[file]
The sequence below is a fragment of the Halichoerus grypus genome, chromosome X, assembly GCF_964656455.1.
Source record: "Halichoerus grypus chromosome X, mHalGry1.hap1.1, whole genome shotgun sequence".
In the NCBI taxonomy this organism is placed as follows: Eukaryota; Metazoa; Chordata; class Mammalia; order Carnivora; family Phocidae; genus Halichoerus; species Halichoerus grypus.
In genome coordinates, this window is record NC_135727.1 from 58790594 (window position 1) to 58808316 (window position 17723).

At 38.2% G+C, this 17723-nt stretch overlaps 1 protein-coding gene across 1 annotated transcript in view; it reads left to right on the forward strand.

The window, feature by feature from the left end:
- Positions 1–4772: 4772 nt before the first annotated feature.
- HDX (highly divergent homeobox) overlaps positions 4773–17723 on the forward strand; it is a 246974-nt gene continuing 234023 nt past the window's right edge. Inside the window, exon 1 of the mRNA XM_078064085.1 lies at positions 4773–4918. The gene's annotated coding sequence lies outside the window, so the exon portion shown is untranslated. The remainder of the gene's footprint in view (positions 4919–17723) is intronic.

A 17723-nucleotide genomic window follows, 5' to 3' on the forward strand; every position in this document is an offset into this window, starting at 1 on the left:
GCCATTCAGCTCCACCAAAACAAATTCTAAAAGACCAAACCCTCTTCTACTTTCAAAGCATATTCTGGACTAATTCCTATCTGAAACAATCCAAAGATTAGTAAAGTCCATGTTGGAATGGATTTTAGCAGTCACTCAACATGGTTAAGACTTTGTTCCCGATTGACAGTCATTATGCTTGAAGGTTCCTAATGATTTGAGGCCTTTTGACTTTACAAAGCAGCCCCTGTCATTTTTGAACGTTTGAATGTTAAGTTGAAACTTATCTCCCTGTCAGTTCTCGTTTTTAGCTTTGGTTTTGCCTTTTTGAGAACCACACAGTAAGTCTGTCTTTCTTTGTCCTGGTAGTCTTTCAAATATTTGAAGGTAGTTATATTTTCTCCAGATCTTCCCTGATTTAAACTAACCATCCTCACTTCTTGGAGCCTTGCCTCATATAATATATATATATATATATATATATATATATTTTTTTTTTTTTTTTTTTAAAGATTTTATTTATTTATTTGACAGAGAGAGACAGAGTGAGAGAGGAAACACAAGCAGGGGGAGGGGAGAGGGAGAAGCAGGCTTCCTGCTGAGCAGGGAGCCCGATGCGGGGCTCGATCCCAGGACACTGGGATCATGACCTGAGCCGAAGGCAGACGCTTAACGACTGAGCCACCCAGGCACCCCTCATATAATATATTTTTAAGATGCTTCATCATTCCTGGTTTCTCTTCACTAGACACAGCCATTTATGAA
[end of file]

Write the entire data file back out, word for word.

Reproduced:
The sequence below is a fragment of the Halichoerus grypus genome, chromosome X, assembly GCF_964656455.1.
Source record: "Halichoerus grypus chromosome X, mHalGry1.hap1.1, whole genome shotgun sequence".
In the NCBI taxonomy this organism is placed as follows: Eukaryota; Metazoa; Chordata; class Mammalia; order Carnivora; family Phocidae; genus Halichoerus; species Halichoerus grypus.
In genome coordinates, this window is record NC_135727.1 from 58790594 (window position 1) to 58808316 (window position 17723).

At 38.2% G+C, this 17723-nt stretch overlaps 1 protein-coding gene across 1 annotated transcript in view; it reads left to right on the forward strand.

The window, feature by feature from the left end:
- Positions 1–4772: 4772 nt before the first annotated feature.
- HDX (highly divergent homeobox) overlaps positions 4773–17723 on the forward strand; it is a 246974-nt gene continuing 234023 nt past the window's right edge. Inside the window, exon 1 of the mRNA XM_078064085.1 lies at positions 4773–4918. The gene's annotated coding sequence lies outside the window, so the exon portion shown is untranslated. The remainder of the gene's footprint in view (positions 4919–17723) is intronic.

A 17723-nucleotide genomic window follows, 5' to 3' on the forward strand; every position in this document is an offset into this window, starting at 1 on the left:
GCCATTCAGCTCCACCAAAACAAATTCTAAAAGACCAAACCCTCTTCTACTTTCAAAGCATATTCTGGACTAATTCCTATCTGAAACAATCCAAAGATTAGTAAAGTCCATGTTGGAATGGATTTTAGCAGTCACTCAACATGGTTAAGACTTTGTTCCCGATTGACAGTCATTATGCTTGAAGGTTCCTAATGATTTGAGGCCTTTTGACTTTACAAAGCAGCCCCTGTCATTTTTGAACGTTTGAATGTTAAGTTGAAACTTATCTCCCTGTCAGTTCTCGTTTTTAGCTTTGGTTTTGCCTTTTTGAGAACCACACAGTAAGTCTGTCTTTCTTTGTCCTGGTAGTCTTTCAAATATTTGAAGGTAGTTATATTTTCTCCAGATCTTCCCTGATTTAAACTAACCATCCTCACTTCTTGGAGCCTTGCCTCATATAATATATATATATATATATATATATATATATTTTTTTTTTTTTTTTTTTAAAGATTTTATTTATTTATTTGACAGAGAGAGACAGAGTGAGAGAGGAAACACAAGCAGGGGGAGGGGAGAGGGAGAAGCAGGCTTCCTGCTGAGCAGGGAGCCCGATGCGGGGCTCGATCCCAGGACACTGGGATCATGACCTGAGCCGAAGGCAGACGCTTAACGACTGAGCCACCCAGGCACCCCTCATATAATATATTTTTAAGATGCTTCATCATTCCTGGTTTCTCTTCACTAGACACAGCCATTTATGAA